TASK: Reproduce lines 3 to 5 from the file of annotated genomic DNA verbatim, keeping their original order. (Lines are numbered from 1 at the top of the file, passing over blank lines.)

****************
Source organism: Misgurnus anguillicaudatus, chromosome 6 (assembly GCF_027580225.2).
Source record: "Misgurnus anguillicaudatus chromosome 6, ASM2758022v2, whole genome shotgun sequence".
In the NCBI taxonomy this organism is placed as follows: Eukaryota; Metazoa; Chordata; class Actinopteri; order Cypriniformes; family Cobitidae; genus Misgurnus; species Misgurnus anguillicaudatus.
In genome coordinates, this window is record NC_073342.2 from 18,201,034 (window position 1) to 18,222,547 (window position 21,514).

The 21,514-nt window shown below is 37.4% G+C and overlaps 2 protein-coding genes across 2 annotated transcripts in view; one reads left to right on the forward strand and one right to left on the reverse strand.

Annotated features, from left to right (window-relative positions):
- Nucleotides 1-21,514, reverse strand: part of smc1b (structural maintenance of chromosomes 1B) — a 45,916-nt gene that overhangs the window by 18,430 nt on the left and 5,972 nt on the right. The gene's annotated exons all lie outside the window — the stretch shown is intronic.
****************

In the NCBI taxonomy this organism is placed as follows: Eukaryota; Metazoa; Chordata; class Actinopteri; order Cypriniformes; family Cobitidae; genus Misgurnus; species Misgurnus anguillicaudatus.
In genome coordinates, this window is record NC_073342.2 from 18,201,034 (window position 1) to 18,222,547 (window position 21,514).

The 21,514-nt window shown below is 37.4% G+C and overlaps 2 protein-coding genes across 2 annotated transcripts in view; one reads left to right on the forward strand and one right to left on the reverse strand.